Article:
The defining task is how to take the Public Service Broadcaster values, such as, truth, accessibility, independence and professionalism and fuse them into the new market context.

The success in a competitive global market-place suggests that if you put the public interest at the heart of what you do, and if you are providing real value for people, they will trust you and want to use your service.

Unlike the private media, GBC has a legislated obligation to be geographically accessible; have national appeal; pay attention to the needs of minority groups, such as people living with disabilities; contribute to creation of national identity and compete on the basis of good programming, content, bring divergent views and cultures for national cohesion and development, rather than in numbers or ratings. GBC reaches millions of Ghanaians, in their own local languages and with over 17 regional radio stations and seven (7) television channels, GBC is in pole position to project and defend the interests of the public than any other media organisation.

As a Public Service Broadcaster that relies on the trust and financial support of the public, GBC has in recent years strategically positioned itself, by providing programmes on religion, culture and tradition, arts, politics, documentaries, news and current affairs that would never get a run on commercial free-to-air television.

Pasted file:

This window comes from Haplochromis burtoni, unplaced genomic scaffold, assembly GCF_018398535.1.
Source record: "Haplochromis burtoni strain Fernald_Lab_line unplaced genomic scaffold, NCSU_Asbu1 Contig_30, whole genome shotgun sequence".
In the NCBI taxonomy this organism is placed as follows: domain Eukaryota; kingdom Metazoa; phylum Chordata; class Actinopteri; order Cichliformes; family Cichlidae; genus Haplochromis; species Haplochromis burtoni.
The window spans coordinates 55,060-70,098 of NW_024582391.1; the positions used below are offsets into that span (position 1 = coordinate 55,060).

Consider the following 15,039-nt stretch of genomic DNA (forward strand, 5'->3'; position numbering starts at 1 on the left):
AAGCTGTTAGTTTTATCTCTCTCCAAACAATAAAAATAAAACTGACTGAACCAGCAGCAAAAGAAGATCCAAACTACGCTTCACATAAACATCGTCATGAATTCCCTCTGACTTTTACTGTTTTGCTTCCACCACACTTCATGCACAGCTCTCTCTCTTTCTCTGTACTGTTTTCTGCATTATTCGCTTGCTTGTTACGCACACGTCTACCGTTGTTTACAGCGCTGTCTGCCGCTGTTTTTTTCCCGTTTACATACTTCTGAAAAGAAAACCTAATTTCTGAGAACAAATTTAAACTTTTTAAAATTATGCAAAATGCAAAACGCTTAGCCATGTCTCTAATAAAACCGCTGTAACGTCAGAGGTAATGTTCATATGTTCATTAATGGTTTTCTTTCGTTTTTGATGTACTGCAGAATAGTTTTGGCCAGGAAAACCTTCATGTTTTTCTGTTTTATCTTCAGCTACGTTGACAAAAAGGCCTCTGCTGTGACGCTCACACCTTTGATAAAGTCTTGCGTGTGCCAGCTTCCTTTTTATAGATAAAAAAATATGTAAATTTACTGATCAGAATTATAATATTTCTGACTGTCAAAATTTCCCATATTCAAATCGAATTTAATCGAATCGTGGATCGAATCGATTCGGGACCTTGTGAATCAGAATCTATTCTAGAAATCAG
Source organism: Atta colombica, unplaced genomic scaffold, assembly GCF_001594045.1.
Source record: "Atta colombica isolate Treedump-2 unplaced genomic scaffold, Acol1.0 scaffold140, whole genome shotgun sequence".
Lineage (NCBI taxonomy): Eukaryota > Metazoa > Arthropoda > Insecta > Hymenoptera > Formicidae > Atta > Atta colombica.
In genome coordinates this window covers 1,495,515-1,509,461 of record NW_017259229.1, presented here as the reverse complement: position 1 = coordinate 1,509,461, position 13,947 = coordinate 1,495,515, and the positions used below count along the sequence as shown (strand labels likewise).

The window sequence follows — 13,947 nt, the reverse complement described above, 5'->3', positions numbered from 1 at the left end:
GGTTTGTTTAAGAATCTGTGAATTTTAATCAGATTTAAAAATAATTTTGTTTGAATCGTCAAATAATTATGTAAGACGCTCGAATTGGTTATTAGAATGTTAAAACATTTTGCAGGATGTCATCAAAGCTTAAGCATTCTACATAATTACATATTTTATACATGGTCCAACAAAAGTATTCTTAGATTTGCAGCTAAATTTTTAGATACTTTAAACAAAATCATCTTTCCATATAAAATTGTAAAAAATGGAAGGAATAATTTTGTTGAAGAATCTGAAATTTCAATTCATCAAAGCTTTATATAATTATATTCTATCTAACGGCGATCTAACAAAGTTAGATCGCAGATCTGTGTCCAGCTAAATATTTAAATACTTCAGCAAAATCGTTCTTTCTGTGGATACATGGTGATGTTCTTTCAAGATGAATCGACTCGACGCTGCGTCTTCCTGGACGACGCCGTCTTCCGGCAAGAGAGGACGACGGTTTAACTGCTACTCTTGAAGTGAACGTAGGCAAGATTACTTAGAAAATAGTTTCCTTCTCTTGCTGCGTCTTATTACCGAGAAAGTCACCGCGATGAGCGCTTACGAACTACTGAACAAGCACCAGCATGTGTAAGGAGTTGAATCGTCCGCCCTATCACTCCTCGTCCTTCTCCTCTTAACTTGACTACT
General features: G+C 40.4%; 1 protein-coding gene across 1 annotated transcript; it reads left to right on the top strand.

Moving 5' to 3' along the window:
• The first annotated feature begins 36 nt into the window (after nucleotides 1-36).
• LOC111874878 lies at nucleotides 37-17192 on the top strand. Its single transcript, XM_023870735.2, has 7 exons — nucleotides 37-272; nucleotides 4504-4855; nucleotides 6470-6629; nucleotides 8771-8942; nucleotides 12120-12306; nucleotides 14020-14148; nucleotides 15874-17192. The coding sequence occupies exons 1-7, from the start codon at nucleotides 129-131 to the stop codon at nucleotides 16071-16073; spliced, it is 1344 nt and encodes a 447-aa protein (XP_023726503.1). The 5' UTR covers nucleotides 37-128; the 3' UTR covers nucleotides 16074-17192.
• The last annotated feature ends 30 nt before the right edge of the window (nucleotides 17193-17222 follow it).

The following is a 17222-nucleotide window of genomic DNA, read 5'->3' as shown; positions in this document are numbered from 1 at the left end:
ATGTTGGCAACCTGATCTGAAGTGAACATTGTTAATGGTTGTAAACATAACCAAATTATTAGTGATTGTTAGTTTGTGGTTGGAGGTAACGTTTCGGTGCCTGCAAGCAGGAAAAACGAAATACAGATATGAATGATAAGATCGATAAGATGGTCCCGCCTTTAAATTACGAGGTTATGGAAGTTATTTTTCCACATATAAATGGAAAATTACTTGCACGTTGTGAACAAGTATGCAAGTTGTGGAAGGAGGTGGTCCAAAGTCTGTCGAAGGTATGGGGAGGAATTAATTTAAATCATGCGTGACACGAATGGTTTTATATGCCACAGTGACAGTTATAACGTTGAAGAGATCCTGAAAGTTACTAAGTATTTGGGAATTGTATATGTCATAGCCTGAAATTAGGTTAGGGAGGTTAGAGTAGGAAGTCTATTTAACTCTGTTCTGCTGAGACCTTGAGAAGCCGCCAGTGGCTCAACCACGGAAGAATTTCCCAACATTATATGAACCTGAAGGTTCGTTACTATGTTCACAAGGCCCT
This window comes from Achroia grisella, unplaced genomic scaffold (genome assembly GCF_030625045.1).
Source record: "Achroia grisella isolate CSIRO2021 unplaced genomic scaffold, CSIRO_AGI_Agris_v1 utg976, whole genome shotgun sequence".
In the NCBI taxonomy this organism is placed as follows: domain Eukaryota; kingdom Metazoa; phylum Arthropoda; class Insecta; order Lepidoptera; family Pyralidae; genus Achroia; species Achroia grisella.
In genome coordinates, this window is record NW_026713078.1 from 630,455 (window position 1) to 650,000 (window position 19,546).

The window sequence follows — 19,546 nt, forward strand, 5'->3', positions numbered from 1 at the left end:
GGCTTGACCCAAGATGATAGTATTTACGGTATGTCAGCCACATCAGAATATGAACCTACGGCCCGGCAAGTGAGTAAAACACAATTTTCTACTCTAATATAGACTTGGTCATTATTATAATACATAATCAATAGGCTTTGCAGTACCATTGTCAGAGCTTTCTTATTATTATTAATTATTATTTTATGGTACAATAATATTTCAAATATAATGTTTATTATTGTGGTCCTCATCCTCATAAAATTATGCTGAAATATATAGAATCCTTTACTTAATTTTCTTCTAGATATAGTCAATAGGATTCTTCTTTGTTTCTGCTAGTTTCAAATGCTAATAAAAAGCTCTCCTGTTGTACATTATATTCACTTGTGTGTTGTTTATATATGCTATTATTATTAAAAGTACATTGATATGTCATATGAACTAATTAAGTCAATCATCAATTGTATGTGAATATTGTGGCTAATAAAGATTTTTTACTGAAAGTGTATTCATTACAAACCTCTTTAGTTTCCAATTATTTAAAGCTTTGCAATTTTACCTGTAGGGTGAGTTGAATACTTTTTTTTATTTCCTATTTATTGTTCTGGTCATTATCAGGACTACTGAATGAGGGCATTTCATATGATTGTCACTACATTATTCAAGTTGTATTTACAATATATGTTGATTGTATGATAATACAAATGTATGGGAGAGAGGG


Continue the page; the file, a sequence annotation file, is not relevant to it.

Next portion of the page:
The Ghana Learning Channel which is dedicated to educational activities has become every student’s favourite channel – from pre-school to high school.

The GTV Sports+ Channel continues to be the reference point for sports. The Lifestyle Channel, formerly GTV Life has brought in new life and style to entertainment programming.

Since GBC was not established to deliver an immediate commercial return, over the years, it has been able to develop and nurture talents. In fact, many of the renowned broadcasters in the country cut their teeth and had their immediate and humble beginnings at the GBC.

This means, that the impact of GBC as a centre for human resource development and total national growth and harmony cannot be downplayed. Comparison has been made with the BBC, that if GBC is to move in the same direction as the British Broadcasting Corporation, then TV licence must be strictly enforced. The problem with this view is that, our culture is totally different from that of the British, thus TV licence as a major source of funding for the operations of GBC cannot be achieved. While there are effective enforcement and checks and balances to that effect in the UK, same cannot be said with Ghana. People who pay TV licence do so because they expect the state broadcaster to give them value for their money. For instance, an educative health sponsored programme being aired cannot be stopped mid-way, because the President has a new cabinet to announce.